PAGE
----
Is President Obama About to Break Promises on Middle Class Tax Hikes?

This is a rush transcript from "On the Record," February 11, 2010. This copy may not be in its final form and may be updated.

GRETA VAN SUSTEREN, FOX NEWS HOST: And now, President Obama said this over and over and over.


SEN. BARACK OBAMA, D- ILL., PRESIDENTIAL CANDIDATE (CIRCA 2008): Under my plan, no family making less than $250,000 a year will see any form of tax increase - - not your income tax, not your payroll tax, not your capital gains taxes, not any of your taxes.

If you make less than $250,000 a year, your taxes will not increase one single dime -- not your income tax, not your payroll tax, not your capital gains tax, no tax.

You won't see your taxes increase one single dime -- not your payroll taxes, not your income taxes, not your capital gains taxes, nothing!


VAN SUSTEREN: Well, guess what? Now the president says he's agnostic about raising taxes on families making less than $250,000. So how about you? Are you going to get a tax hike? And could the president survive politically after all the promises he made to the contrary?

Former White House press secretary Dana Perino joins us live. Dana, it does seem the president is softening on the concept of whether or not to raise taxes. Politically deadly?

DANA PERINO, FORMER BUSH WHITE HOUSE PRESS SECRETARY/FOX CONTRIBUTOR: I think so. I mean, just looking at that compilation of clips is very interesting to me because this comment that he is agnostic either means that he doesn't know, or it sounds like he doesn't care. But if you go back to the campaign trail that is just really only 14 months ago, he was using the same phrases over and over again. And all of a sudden, he's agnostic. And I think this could actually end up being one of the biggest flip-flops since the 2004 election.

VAN SUSTEREN: Do you think, though -- he didn't say, Yes, there's going to be an increase in taxes, he didn't say, No, there's going to be -- but he says agnostic. Is he simply floating a trial balloon to see how people are going to respond to it, sort of being the -- sort of the light approach to test the waters?

PERINO: You wonder if it was a chance to, Let's see how people react to it. You know, I've heard some people say that maybe it was a sign to the right to tell them that he won't stand in their way if they want to do tax cuts. I kind of find that hard to believe.

Look, just last week, when you reported on the budget that was released, it had hundreds of millions of dollars of tax increases on it for all Americans -- Americans of all shapes and sizes. But one of the things that's interesting to me is that politically, from a communications standpoint, it's very difficult to have it both ways. You can't be both claiming credit for cutting taxes for 95 percent of the American people while at the same time being agnostic or allowing for tax increases, like the health care bill would have been, even though I don't that's going to pass.

And all throughout the things -- you talk a lot about the cap-and- trade bill on this program. And it's important because while it might be an issue that needs to be debated, we also need to be realistic about the costs, and that would include tax increases for the American people, as well.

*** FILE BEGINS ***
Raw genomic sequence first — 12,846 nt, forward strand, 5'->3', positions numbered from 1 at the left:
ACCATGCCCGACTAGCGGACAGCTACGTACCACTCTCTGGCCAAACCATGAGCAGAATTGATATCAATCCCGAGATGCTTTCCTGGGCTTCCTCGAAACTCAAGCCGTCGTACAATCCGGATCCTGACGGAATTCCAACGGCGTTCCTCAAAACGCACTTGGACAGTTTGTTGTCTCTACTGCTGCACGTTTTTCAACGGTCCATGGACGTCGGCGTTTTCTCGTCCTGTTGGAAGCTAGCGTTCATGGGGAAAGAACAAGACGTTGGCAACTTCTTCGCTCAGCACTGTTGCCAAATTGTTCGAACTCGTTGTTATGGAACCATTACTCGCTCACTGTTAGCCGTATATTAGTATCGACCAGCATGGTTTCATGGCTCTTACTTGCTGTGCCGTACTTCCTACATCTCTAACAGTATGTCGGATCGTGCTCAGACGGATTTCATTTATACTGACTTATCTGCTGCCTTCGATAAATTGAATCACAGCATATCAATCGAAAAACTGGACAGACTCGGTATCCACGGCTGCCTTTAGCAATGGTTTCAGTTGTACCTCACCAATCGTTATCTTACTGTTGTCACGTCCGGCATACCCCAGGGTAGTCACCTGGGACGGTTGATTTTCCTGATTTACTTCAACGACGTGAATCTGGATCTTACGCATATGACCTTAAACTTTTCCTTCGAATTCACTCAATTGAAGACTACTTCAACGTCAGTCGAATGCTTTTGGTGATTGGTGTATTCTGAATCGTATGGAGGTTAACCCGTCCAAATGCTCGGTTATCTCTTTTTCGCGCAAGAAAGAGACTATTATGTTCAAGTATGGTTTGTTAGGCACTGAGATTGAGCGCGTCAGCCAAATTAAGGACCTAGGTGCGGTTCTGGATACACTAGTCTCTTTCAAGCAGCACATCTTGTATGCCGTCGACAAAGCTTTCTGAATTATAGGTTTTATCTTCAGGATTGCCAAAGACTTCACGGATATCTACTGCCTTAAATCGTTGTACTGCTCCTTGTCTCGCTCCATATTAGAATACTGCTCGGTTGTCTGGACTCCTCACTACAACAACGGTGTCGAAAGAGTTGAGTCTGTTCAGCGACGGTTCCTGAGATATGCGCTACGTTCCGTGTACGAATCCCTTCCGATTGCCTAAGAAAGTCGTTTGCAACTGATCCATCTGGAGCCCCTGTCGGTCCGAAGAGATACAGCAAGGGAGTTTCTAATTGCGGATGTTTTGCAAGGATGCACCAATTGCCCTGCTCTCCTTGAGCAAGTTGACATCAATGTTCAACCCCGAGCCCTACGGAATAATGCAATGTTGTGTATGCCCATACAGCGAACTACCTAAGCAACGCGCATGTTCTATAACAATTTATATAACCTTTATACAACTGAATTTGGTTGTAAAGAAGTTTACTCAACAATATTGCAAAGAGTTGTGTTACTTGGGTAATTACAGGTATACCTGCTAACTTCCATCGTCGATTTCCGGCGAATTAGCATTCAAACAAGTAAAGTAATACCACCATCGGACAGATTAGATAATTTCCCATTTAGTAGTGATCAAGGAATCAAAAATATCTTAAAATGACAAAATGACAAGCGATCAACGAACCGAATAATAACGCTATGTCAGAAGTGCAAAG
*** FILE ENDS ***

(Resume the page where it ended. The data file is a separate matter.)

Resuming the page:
VAN SUSTEREN: Dana, last summer, two of his top economic advisers, Larry Summers and Tim Geithner, suggested that the administration may have to reconsider the concept of taxes. And it was -- and with that, Robert Gibbs, the press secretary, came out and said the president stood by his campaign promise, even after his top advisers had said that, but stood by the campaign promise, No new taxes. Is -- Gibbs was freelancing at that point, or is he getting a direction from the president? And to what extent has this become sort of a huge political discussion, do you think, at the White House?

PERINO: It's very hard to say, and I think that's one of the reasons that Americans -- the American people are so hesitant about being confident in the me, especially those that try to create jobs from their businesses. One of the biggest concerns in a downturn of an economy, like we've had the past two years, where we had slow job growth, is because people aren't certain about what's going to happen.

Now, as a former press secretary, I can imagine that having heard the president use the word "agnostic" -- if it was planned, it's one thing. It's a trial balloon, and they'll have to deal with the consequences of it. But if it was just something that he said off the cuff and then it becomes this big story, I can imagine it gave people a little bit of heartburn, and now they're going to have to deal with the aftereffects of it.

VAN SUSTEREN: All right, suppose that it is (INAUDIBLE) an off-the- cuff remark, inadvertent, a slip, it wasn't a test -- it wasn't a trial balloon. Now what's the damage control? Because everybody's seizing upon that because he made it very plain that this was one of his campaign promises.

PERINO: I have no idea how they fix it. Thankfully, that's not my job anymore! But I think this is a bigger deal than they probably think, and it comes at a really tough time for them -- losing in Massachusetts, the health care bill falling apart, climate change isn't going anywhere, and they're going to face major losses in the 2010 election. So it's good year to be a Republican and a very tough year to be a president that is not exactly sure how he wants to take -- what direction he wants to take the country in.

VAN SUSTEREN: Dana, thank you.

PERINO: Thank you. Good to see you.

VAN SUSTEREN: Nice to see you.

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